For this scholarly activity, conduct research on patterns of offenses and victimization. Research the crime rates in both your
local area and nationally. You must use your textbook and the Uniform Crime Reporting (UCR) and National Crime
Victimization Survey (NCVS). Links to these two sites are provided here:
Bureau of Justice Statistics. (n.d.). Data collection: National Crime Victimization Survey (NCVS). Retrieved from
Federal Bureau of Investigations. (n.d.). UCR publications. Retrieved from https://ucr.fbi.gov/ucr-publications
Be sure you are using the most current years. You also must go to the Waldorf Online Library and use the Criminal Justice
database to find an article related to this activity.
Include responses to the following points in your scholarly activity:
1. Research the most recent murder and aggravated assault data within the past 4 years. Find national data as well as
data in your current city or town or the closest nearby that reports.
2. Describe the national and local rates. Have they gone up or down? How do they compare? Do you see trends? What
do you attribute to the differences?
3. Explain the terminology and definition of each crime. How do they differ?
4. Describe the characteristics of the crime, including the types of offenders, the types of victims, and the event (e.g.,
location, weapon, when it occurred).
5. What are the differences in arrest and clearance rates?
6. After learning more about these crimes, pick a theory from an earlier unit and use it to explain the possible reasons for
why people commit these crimes in your area.
Your scholarly activity must be a minimum of two pages in length, not counting a title and reference page. All sources used,
including the textbook, must be cited in the text and included on the reference page in APA style.
Information about accessing the grading rubric for this assignment is provided below.
CRJ 2501, Criminology 1
Course Learning Outcomes for Unit VI
Upon completion of this unit, students should be able to:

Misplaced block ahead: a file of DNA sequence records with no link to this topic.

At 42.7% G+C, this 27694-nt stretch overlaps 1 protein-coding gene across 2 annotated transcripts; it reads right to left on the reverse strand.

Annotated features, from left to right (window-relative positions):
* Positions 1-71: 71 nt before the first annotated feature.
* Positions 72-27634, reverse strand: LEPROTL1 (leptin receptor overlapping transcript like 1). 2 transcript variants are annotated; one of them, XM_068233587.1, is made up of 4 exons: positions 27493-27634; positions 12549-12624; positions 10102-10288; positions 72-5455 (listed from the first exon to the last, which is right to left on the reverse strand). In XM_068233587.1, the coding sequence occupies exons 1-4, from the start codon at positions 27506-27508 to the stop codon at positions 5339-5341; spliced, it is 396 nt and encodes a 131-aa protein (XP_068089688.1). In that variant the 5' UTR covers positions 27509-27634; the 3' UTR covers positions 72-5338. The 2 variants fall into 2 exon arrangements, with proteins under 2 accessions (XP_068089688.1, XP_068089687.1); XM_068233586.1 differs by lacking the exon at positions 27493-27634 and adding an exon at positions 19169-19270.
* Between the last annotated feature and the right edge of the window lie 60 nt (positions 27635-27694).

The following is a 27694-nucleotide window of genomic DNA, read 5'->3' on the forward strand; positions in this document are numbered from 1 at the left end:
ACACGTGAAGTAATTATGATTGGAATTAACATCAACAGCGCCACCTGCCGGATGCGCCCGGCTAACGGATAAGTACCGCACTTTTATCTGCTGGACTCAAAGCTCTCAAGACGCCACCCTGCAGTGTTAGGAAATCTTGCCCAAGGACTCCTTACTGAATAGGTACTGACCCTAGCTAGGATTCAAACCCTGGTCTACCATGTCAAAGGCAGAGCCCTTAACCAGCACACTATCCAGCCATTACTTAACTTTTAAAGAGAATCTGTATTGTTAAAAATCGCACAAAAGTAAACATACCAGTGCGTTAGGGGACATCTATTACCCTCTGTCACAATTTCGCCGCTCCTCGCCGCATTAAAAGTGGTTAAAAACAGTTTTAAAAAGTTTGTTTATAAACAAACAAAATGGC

3. Relate ideas addressed in the study of crime to present-day crime issues.
3.1 Identify possible theories that explain changes in crime trends and patterns.
6. Illustrate patterns of offenses and victimization as related to crime rate changes.
6.1 Derive types of offenders for specific crimes.
6.2 Derive types of victims for specific crimes.
Crimes against Persons—What We Fear
Crimes against Property—It’s What We Lose
The website below, through the FBI.gov website, provides a review of the proper use and potential pitfalls of Uniform Crime Reporting (UCR) data.
Federal Bureau of Investigation. (2011). Uniform Crime Reporting statistics: Their proper use. Retrieved from https://ucr.fbi.gov/ucr-statistics-their-proper-use
This website below will assist you in understanding the importance of crime data as well as review the crime data tools you learned about early in the term.
Sibley, R. (2015). The benefits of criminal justice data: Beyond policing. Retrieved from https://sunlightfoundation.com/2015/05/01/the-benefits-of-criminal-justice-data-beyond-policing/
This unit focuses on crimes against persons and property as covered in both Chapters 10 and 11 of your textbook. In other criminal justice courses, you have likely been introduced to these types of crimes, so for this unit, focus on how these relate to criminology.
First, let’s look at the different types of violent crime in the United States; then we can cover more about property crimes. As you read through these in your textbook, be sure you are thinking about all of the criminological theories we have discussed. Try to think about the following:
Why someone would commit these crimes?
What theory relates to people committing these crimes?
What theory relates to people being victimized in these crimes?
How can we prevent these types of victimizations?
Remember, in criminology, sometimes there is no right or wrong answer. As you learned earlier in this course, criminology is a gray area. You and a classmate could have different theories you pick to explain crime, but the explanation is what is important. There is not always a wrong answer in how we apply theories to crime. This does not mean you cannot be wrong, but it does mean we may all view a situation or crime differently.
UNIT VI STUDY GUIDE
What We Fear and What We Lose
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